House Democrats are beginning to sound the alarm to their party’s donors and operatives that even long-held seats in blue states might not be safe this year amid a looming GOP wave.
Rep. Jahana Hayes, a two-term Connecticut Democrat, recently told supporters that if they did not take races like hers seriously, they would be in for a rude wake-up call in November.
“There’s this misperception that because we’re in Connecticut, everything is okay, and the challenge is everyone is focusing their attention on the bright red states except for Republicans,” said Mrs. Hayes. “This is a reminder — if we lose seats in Connecticut, which everyone looks at as a blue state, we’re in trouble around the country.”
Mrs. Hayes is only one of the dozens of House Democrats being targeted by the National Republican Congressional Campaign Committee this cycle. Her district, which has changed little due to redistricting, went for President Biden in 2020 by nine percentage points.
That same year, Mrs. Hayes secured reelection by nearly 12 points. The victory, in part, was made possible by her fundraising advantage. Overall, Mrs. Hayes spent $1.5 million to her GOP opponent’s mere $397,000.
But Mrs. Hayes’ built-in advantages might not be enough this time, given national trends.
On President Biden’s watch, inflation has soared to nearly 8% in the past year, eating away at the paychecks of Americans, while crime has skyrocketed across urban and suburban communities alike.
Abroad, meanwhile, Russia’s invasion of Ukraine has scrambled global energy markets, pushing prices in the U.S. ever higher. Coupled with the lingering fallout from the collapse of Afghanistan, the outbreak of war in Eastern Europe has Americans increasingly uncomfortable with Mr. Biden’s stewardship of the country.
In a new Reuters/Ipsos poll released Wednesday, the president’s approval rating has dropped to an all-time low. Overall, 40% of Americans say they approve of the job Mr. Biden is doing, while 54% disapprove.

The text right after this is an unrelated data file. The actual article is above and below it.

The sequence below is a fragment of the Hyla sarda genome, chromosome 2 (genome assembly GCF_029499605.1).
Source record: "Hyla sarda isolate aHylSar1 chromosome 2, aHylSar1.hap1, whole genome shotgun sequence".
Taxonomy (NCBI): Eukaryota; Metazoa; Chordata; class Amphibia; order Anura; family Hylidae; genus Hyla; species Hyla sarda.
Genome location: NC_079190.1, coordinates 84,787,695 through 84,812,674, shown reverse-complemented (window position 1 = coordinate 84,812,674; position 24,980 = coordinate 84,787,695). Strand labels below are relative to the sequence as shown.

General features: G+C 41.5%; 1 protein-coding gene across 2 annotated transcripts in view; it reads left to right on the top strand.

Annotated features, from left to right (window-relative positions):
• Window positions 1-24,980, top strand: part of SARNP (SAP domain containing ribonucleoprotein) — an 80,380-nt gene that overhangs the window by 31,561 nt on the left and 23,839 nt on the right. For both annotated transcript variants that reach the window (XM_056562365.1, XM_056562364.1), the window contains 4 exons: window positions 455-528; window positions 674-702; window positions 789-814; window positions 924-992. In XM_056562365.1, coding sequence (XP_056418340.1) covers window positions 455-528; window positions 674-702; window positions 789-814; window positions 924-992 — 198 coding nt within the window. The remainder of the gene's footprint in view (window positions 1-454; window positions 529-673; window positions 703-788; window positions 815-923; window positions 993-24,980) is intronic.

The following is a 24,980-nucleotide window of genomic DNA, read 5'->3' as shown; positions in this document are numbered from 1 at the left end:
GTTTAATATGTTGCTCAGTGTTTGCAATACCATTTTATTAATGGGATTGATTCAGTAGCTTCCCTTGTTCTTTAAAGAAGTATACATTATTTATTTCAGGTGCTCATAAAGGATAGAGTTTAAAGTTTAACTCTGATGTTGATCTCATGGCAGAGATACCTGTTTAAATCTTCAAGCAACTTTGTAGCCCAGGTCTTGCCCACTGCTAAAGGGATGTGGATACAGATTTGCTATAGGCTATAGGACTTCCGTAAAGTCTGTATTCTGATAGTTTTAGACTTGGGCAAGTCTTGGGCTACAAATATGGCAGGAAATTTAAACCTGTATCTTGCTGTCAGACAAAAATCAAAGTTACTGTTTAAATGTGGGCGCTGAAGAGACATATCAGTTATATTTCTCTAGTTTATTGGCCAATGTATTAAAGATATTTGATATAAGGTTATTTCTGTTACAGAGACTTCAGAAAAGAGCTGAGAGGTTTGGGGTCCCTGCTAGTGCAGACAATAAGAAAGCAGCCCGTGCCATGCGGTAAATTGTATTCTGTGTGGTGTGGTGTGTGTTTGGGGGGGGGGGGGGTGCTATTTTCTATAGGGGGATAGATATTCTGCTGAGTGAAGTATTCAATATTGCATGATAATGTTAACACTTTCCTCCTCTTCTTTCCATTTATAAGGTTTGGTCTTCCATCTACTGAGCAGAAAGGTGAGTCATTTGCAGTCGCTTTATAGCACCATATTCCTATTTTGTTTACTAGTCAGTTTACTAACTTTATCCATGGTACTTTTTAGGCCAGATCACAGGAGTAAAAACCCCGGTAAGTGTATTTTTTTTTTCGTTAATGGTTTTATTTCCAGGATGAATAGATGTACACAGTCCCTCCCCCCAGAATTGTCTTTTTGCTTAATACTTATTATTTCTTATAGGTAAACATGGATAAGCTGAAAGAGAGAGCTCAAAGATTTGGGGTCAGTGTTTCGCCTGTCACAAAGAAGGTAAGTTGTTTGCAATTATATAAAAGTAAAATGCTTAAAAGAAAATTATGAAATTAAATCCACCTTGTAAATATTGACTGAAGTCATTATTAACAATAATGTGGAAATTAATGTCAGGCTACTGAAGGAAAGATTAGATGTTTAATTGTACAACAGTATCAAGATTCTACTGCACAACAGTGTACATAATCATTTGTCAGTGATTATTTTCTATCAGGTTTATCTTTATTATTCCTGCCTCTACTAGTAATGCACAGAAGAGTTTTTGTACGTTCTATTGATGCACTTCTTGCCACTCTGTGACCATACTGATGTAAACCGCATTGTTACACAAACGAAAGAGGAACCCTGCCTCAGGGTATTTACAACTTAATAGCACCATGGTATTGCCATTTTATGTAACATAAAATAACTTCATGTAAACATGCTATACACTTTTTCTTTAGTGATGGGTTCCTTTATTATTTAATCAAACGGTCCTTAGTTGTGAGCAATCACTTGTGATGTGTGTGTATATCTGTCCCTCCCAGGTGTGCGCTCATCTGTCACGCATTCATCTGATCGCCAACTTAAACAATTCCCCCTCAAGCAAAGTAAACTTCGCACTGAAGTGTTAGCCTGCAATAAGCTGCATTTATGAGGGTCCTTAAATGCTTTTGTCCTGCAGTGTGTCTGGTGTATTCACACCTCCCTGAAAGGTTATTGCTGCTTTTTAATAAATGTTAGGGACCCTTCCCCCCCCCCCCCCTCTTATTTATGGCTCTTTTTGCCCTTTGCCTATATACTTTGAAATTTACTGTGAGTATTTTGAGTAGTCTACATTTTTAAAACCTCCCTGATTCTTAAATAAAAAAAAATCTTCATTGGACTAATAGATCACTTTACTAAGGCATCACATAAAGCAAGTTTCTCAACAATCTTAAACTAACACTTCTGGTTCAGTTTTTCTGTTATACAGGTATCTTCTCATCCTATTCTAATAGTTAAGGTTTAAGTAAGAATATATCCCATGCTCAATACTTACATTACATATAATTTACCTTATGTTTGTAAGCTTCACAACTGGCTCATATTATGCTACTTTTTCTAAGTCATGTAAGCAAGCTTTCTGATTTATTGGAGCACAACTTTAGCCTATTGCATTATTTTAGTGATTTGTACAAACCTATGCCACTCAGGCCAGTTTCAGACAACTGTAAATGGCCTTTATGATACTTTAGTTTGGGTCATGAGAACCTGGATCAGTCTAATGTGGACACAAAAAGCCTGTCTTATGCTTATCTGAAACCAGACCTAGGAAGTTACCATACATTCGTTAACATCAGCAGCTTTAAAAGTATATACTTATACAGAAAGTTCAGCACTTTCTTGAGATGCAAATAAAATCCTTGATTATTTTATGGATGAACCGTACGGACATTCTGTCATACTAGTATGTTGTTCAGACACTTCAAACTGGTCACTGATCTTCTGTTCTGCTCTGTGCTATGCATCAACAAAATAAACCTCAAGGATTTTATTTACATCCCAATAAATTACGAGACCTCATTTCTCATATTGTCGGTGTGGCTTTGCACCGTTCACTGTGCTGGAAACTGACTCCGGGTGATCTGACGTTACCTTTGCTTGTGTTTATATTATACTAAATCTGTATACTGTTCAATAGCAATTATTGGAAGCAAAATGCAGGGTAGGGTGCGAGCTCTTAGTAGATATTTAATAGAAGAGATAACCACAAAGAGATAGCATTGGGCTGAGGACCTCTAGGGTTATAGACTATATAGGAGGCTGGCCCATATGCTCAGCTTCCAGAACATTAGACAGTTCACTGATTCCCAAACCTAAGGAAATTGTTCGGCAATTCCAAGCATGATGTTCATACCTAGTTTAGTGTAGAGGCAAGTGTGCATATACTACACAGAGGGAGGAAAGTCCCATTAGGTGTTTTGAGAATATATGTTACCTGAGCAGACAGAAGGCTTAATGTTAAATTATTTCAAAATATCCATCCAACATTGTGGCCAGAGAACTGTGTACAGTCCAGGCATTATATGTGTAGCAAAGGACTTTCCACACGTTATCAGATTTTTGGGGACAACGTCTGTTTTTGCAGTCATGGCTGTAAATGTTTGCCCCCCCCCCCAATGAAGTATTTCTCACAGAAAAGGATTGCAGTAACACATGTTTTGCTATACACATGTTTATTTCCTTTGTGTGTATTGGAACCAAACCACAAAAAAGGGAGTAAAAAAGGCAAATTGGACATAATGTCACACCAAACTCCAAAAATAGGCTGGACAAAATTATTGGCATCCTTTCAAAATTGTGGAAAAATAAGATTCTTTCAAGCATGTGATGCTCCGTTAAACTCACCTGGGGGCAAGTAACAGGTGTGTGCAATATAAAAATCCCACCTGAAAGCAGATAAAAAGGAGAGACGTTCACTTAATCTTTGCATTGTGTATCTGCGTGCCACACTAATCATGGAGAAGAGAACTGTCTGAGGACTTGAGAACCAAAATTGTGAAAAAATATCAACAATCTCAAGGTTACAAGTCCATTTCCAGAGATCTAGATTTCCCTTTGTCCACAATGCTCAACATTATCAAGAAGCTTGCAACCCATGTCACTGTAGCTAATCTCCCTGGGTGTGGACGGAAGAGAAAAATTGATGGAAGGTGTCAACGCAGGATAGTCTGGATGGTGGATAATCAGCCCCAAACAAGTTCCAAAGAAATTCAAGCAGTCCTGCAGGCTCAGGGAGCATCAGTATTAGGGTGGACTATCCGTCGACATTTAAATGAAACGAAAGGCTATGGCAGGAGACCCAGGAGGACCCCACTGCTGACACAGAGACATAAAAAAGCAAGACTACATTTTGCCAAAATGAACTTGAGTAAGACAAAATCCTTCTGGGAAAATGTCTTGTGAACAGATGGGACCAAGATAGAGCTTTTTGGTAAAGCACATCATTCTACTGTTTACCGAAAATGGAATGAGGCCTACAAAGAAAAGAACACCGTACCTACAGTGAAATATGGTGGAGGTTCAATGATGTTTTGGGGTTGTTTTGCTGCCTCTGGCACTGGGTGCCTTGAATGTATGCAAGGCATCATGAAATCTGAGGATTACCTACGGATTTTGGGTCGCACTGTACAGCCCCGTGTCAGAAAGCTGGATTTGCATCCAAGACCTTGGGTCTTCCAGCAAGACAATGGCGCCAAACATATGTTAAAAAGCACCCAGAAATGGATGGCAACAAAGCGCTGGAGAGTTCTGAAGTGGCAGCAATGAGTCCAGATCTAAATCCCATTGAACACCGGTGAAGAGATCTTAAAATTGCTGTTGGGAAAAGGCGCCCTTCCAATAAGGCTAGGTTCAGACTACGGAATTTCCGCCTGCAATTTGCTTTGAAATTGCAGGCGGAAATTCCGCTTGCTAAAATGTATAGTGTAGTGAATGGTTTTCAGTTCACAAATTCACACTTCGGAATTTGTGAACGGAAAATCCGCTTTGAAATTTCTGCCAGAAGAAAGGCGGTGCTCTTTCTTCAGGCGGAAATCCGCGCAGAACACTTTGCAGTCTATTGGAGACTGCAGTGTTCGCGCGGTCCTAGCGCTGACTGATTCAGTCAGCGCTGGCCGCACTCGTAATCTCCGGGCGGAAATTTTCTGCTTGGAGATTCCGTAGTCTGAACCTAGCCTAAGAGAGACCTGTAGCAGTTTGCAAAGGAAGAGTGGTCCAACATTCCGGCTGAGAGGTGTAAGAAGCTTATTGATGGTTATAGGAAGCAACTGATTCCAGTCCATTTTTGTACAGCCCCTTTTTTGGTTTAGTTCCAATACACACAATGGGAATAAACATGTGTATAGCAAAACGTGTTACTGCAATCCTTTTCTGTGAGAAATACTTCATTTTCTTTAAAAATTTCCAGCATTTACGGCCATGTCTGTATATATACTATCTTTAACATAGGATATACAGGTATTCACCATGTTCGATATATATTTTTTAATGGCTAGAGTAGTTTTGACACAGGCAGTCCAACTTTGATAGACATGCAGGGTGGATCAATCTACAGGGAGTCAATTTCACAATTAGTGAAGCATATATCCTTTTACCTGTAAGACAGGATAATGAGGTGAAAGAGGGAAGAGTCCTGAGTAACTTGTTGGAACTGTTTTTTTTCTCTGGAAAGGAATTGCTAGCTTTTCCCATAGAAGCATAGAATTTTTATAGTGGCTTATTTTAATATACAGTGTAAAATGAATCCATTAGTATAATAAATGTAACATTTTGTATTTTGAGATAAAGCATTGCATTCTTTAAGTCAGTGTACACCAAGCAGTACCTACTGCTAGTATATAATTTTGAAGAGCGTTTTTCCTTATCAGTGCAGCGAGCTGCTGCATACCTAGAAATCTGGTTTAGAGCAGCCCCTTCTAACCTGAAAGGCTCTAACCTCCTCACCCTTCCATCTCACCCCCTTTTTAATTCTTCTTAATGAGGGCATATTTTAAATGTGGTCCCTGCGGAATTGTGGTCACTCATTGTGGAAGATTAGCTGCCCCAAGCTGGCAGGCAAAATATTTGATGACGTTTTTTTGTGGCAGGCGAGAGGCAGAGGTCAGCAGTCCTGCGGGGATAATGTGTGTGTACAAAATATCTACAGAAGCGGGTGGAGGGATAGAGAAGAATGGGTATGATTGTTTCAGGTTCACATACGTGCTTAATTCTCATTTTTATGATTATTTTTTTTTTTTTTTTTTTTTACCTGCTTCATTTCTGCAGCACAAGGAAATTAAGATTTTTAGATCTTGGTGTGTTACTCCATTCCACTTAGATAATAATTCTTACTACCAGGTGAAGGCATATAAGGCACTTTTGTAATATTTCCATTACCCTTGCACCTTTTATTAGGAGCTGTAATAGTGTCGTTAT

Similarly, Republicans have continuously led Democrats on the generic congressional ballot since last November.
“Biden is a burden to every Democrat, who will be forced to own all of his failures at the ballot box in November,” said Will O’Grady, deputy press secretary at the Republican National Committee. “Voters will soundly reject the party responsible for skyrocketing gas prices and harmful inflation, and turn to Republicans and our proven agenda.”
As they slide in the polls, Democrats are flummoxed on how to respond. Some hope the GOP’s focus on culture war issues will backfire with voters, especially suburbanites.
Rep. Elaine Luria, Virginia Democrat, has cautioned that might not be enough. Her district, based in Hampton Roads, voted for Mr. Biden in 2020 by four points. Last year, in the governor’s race, it backed Republican Glenn Youngkin by eight points.
“You know it’s a tough uphill battle,” said Mrs. Luria. “I think the Republicans are going to try and really focus on these culture war-related issues, [like] critical race theory. It’s kind of how they started in the governor’s race, but that came to be sort of expand[ed] more into a dissatisfaction [among] mothers with everything to do with schools during COVID.”
Complicating matters for Democrats in blue states is that their go-to attacks on Republicans, namely being the party of old white men, are beginning to crumble. Since 2016, the slate of GOP candidates running for office has significantly diversified.
In 2022 alone, a record number of 81 African Americans Republicans have filed to run for Congress. That figure is up from 27 in 2020.
“For those of you who haven’t paid attention over the last couple cycles, in 2020, every seat that the Republicans won or flipped was with a female or minority,” said Mrs. Hayes, who is Black. “There’s this idea that the only reason I got elected is because White liberals felt super sorry and guilty and voted for me, so just give them any other African American and they’ll vote for this person all the same.”
Mrs. Hayes’ most high-profile GOP challenger, former state Sen. George Logan, is the son of Guatemalan immigrants of Jamaican descent.